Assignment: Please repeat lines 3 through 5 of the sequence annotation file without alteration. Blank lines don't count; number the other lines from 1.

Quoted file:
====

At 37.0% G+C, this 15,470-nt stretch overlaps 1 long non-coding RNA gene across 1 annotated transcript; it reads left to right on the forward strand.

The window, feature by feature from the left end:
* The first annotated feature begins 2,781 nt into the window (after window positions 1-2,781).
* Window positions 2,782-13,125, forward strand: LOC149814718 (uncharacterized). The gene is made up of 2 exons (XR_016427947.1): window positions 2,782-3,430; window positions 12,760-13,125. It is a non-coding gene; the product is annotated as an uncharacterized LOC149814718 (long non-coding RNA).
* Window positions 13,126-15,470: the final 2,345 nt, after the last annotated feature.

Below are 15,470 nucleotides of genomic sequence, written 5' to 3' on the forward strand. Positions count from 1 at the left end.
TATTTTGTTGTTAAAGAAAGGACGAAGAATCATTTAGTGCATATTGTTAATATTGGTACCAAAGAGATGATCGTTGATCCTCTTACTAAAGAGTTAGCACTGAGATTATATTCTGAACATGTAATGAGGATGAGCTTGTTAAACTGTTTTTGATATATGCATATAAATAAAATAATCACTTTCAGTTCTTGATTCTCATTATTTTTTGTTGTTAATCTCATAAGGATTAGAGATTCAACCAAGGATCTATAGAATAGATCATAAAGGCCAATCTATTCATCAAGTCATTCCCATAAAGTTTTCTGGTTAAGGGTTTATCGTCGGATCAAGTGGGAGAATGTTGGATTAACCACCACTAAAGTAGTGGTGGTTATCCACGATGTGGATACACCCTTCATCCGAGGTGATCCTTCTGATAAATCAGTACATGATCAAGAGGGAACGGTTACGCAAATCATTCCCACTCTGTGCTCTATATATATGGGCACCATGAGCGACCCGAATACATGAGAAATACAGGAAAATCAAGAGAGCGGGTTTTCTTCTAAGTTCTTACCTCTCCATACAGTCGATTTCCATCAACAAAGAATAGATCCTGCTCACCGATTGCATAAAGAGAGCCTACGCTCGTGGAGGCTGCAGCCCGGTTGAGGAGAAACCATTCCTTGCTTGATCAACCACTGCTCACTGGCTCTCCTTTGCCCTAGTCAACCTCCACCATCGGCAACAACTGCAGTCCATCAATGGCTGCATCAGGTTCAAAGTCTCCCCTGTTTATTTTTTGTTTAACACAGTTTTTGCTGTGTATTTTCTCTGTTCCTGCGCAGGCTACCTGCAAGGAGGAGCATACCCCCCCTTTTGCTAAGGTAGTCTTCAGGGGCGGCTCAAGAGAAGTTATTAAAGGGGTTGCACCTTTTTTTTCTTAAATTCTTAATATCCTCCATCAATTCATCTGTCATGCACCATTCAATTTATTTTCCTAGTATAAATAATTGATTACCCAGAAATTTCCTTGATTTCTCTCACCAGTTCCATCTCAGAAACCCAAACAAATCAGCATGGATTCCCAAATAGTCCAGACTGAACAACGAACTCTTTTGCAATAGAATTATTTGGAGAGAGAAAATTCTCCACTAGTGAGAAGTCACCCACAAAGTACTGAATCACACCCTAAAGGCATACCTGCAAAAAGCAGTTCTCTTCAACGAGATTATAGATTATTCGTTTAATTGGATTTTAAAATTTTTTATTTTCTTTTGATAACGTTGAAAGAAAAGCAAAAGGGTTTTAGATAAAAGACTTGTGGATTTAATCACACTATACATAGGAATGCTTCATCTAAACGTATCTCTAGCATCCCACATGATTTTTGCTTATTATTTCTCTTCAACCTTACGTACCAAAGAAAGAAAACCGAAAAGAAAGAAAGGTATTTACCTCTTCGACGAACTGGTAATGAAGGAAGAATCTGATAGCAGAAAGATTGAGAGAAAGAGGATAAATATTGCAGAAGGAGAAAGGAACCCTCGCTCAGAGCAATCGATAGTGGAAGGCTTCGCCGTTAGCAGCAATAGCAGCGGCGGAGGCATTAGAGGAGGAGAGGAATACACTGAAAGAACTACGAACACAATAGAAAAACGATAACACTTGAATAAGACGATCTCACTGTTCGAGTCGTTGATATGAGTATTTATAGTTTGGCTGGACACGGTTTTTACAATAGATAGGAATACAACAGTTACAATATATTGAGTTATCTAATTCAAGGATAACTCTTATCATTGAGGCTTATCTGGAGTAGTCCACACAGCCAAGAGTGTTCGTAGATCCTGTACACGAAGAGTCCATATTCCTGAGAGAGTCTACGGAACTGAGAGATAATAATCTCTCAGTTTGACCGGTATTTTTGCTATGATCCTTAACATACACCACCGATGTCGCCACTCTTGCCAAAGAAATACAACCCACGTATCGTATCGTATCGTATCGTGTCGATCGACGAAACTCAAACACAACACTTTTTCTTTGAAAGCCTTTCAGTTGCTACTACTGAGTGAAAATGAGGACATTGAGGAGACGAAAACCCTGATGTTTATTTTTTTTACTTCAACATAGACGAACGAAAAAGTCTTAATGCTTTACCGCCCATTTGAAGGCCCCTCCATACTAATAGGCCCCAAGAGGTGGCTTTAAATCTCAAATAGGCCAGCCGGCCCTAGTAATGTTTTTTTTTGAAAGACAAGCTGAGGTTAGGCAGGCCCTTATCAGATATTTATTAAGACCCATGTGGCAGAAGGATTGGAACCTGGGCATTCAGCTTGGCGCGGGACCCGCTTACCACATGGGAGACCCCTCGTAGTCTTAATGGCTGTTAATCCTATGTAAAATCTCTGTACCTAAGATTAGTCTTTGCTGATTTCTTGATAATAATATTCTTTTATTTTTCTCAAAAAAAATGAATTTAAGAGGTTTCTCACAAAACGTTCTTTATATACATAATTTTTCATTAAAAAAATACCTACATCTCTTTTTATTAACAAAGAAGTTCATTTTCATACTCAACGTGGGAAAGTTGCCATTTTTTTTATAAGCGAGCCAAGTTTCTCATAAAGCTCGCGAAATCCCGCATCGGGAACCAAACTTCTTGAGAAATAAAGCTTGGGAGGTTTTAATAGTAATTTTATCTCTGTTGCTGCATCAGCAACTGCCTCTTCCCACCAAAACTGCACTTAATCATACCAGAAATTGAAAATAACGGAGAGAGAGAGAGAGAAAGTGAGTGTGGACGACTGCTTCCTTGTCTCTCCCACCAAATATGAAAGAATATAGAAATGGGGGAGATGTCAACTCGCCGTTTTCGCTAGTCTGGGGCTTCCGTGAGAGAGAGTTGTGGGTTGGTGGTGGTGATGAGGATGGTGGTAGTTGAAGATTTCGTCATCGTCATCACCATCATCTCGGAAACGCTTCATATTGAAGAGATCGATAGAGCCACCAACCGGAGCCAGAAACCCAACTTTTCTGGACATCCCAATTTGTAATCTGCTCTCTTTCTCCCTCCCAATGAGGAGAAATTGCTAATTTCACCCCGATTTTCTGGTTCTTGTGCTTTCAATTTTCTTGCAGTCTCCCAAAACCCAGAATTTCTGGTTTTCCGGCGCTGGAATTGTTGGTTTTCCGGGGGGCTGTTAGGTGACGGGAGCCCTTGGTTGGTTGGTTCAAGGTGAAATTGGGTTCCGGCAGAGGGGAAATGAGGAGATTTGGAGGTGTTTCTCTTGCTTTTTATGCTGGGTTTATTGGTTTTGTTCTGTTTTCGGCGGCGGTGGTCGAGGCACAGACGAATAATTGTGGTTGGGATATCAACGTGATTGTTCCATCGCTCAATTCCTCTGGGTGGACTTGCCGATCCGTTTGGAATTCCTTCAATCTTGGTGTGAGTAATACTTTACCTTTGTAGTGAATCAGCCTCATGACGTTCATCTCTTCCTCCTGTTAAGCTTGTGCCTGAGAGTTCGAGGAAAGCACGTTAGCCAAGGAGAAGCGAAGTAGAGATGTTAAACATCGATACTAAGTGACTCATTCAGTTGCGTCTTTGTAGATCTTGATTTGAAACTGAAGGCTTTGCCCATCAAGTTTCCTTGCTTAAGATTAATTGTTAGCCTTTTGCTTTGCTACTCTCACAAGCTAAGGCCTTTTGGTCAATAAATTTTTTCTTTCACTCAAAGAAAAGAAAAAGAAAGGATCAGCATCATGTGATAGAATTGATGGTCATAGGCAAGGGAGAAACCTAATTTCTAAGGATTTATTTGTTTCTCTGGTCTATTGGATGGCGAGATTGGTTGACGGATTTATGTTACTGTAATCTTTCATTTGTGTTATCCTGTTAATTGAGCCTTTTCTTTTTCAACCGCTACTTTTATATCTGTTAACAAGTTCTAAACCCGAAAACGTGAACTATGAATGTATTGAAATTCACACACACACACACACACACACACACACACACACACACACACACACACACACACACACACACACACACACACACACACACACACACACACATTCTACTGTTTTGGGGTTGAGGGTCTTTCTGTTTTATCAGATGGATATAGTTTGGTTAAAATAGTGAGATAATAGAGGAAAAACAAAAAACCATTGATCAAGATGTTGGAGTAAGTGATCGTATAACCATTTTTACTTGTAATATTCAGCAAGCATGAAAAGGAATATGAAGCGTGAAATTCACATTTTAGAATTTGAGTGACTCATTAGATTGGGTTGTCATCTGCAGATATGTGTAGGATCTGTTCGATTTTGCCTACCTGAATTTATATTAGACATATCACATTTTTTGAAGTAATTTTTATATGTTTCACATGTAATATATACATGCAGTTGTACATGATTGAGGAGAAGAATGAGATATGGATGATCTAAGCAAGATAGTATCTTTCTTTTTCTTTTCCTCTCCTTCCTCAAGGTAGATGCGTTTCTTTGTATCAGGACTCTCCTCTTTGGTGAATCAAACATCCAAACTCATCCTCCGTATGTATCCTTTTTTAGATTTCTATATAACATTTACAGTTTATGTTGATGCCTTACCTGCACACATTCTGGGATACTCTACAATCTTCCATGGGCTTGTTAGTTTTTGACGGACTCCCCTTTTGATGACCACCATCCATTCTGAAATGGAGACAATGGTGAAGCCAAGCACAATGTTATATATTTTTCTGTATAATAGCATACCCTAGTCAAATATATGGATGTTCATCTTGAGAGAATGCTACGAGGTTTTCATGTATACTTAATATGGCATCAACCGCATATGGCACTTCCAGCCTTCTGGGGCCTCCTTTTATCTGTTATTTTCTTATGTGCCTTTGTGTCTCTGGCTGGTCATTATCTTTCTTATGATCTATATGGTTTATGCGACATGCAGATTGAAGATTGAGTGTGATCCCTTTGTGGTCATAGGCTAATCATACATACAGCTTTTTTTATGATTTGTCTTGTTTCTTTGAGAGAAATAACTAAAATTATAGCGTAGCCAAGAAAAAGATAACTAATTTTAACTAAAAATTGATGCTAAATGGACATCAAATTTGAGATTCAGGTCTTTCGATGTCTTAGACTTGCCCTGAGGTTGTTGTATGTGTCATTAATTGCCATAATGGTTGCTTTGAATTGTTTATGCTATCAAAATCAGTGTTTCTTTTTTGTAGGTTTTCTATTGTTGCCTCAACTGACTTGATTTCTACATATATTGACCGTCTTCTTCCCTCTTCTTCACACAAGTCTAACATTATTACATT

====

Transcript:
* The first annotated feature begins 2,781 nt into the window (after window positions 1-2,781).
* Window positions 2,782-13,125, forward strand: LOC149814718 (uncharacterized). The gene is made up of 2 exons (XR_016427947.1): window positions 2,782-3,430; window positions 12,760-13,125. It is a non-coding gene; the product is annotated as an uncharacterized LOC149814718 (long non-coding RNA).
* Window positions 13,126-15,470: the final 2,345 nt, after the last annotated feature.